Although the remedy for unconstitutional intrusion is generally suppression of the evidence obtained, the State maintains that even assuming the illegality of the officers' warrantless entry into the residence, the exclusionary rule should not apply here to suppress evidence of the officers' observations. Specifically, the State argues that Trotter's alleged act of pointing a firearm at officers in response to the unlawful entry was an intervening act that dissipated any taint of the unconstitutional entry. We must disagree.
The exclusionary rule is a judicially created remedy designed to safeguard the right of the people to be free from "unreasonable searches and seizures." United States v. Calandra, 414 U.S. 338, 348, 94 S.Ct. 613, 38 L.Ed.2d 561 (1974). The main purpose of the exclusionary rule "is to deter future unlawful police conduct" and, thus, evidence obtained through an illegal search and seizure is inadmissible at trial. See id. at 347, 94 S.Ct. 613. However, not all evidence is fruit of the poisonous tree and subject to suppression simply because it would not have come to light but for illegal police activity. Wong Sun v. U.S., 371 U.S. 471, 487-88, 83 S.Ct. 407, 9 L.Ed.2d 441 (1963). Fourth Amendment jurisprudence has recognized an exception to the exclusionary rule in cases where the connection between the illegal police conduct and the subsequent discovery of evidence "become[s] so attenuated that the deterrent effect of the exclusionary rule no longer justifies its cost." Brown v. Illinois, 422 U.S. 590, 609, 95 S.Ct. 2254, 45 L.Ed.2d 416 (1975) (Powell, J., concurring). Specifically, "[i]n some situations, the causal chain is sufficiently attenuated to dissipate any taint of [the illegal police activity], allowing the evidence seized during a search to be admitted." Cole v. State, 878 N.E.2d 882, 887 (Ind.Ct.App. 2007). This is known as the attenuation doctrine. See Quinn v. State, 792 N.E.2d 597, 601 (Ind. Ct.App. 2003) (citing Brown, 422 U.S. 590, 603-04, 95 S.Ct. 2254), trans. denied.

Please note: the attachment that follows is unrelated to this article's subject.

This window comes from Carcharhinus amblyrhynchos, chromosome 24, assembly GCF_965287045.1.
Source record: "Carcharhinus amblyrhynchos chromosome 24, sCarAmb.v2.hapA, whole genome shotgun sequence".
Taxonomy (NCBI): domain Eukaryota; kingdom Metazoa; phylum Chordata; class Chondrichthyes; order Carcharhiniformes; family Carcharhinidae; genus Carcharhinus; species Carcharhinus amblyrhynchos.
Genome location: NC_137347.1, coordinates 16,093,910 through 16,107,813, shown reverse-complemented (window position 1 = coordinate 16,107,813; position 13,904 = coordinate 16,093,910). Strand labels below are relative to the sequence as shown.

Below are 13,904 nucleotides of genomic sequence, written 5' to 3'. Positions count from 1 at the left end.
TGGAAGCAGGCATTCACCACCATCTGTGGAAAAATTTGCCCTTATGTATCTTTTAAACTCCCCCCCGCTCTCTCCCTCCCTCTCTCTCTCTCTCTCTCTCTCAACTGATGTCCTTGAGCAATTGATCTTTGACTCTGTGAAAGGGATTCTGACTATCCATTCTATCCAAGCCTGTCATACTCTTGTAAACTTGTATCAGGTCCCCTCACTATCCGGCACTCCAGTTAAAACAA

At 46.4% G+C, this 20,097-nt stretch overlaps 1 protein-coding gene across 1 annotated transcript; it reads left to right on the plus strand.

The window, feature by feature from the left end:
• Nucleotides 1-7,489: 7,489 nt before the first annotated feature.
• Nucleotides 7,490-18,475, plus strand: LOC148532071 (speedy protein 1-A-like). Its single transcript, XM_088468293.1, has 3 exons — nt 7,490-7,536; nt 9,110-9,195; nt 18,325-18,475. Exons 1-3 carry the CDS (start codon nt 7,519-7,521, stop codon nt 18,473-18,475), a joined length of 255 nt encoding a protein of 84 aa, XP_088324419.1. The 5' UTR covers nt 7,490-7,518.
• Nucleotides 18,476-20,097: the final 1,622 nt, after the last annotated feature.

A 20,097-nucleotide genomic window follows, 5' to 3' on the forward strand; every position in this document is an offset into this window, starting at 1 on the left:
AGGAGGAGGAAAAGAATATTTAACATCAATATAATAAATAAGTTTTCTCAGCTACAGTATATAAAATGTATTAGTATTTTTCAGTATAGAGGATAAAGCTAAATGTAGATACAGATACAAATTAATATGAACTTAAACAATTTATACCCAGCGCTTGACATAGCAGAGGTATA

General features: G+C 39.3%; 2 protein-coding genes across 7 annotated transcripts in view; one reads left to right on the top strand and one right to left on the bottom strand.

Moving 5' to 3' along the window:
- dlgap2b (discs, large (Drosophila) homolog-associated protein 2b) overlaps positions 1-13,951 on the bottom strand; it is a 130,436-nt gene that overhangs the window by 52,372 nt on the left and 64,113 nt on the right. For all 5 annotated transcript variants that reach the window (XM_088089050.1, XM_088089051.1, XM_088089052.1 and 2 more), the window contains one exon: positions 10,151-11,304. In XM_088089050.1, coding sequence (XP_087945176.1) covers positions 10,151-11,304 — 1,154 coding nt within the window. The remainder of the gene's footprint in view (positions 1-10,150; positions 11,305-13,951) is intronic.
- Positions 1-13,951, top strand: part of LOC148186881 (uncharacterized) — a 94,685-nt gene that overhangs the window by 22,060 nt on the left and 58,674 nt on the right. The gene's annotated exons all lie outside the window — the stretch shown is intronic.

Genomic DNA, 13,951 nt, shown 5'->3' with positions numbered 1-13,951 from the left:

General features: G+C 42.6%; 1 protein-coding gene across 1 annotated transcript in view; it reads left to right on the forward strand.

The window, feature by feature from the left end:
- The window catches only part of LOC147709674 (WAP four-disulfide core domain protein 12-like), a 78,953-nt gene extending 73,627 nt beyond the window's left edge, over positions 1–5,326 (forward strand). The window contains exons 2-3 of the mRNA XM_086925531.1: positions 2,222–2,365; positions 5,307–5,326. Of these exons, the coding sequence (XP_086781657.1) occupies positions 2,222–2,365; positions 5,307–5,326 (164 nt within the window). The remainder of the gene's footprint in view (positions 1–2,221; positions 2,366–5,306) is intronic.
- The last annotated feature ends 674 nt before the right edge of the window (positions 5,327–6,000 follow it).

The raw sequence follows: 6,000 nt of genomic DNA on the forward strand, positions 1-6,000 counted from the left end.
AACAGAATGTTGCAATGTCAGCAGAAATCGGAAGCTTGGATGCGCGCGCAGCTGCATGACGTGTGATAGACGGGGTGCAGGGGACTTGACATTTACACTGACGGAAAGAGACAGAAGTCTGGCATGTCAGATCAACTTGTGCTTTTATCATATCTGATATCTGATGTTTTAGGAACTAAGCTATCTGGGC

In Webster v. State, 908 N.E.2d 289, 293 (Ind.Ct.App. 2009), trans. denied, another panel of this Court questioned, without affirmatively deciding, whether the attenuation doctrine exception to the exclusionary rule has any application under the Indiana Constitution. Although the Indiana exclusionary rule has historical ties to the federal rule, it was independently founded upon Article 1, Sections 11 and 14 of the Indiana Constitution. See Callender v. State, 193 Ind. 91, 96, 138 N.E. 817, 818-19 (Ind. 1923). In Webster, we surmised that "a defendant's actions during a police encounter are considered as part of the totality of the circumstances in determining whether the police acted reasonably." Id. We noted that our supreme court has declared that the "[f]ocus of the exclusionary rule under the Indiana Constitution is the reasonableness of the police conduct." Id. (quoting Hardister v. State, 849 N.E.2d 563, 573 (Ind. 2006)). We further acknowledged that regarding the exclusion or admission of evidence the court has stated that "[admissibility is lawful if the court can declare the process reasonable." Id. (quoting Brown, 653 N.E.2d at 79).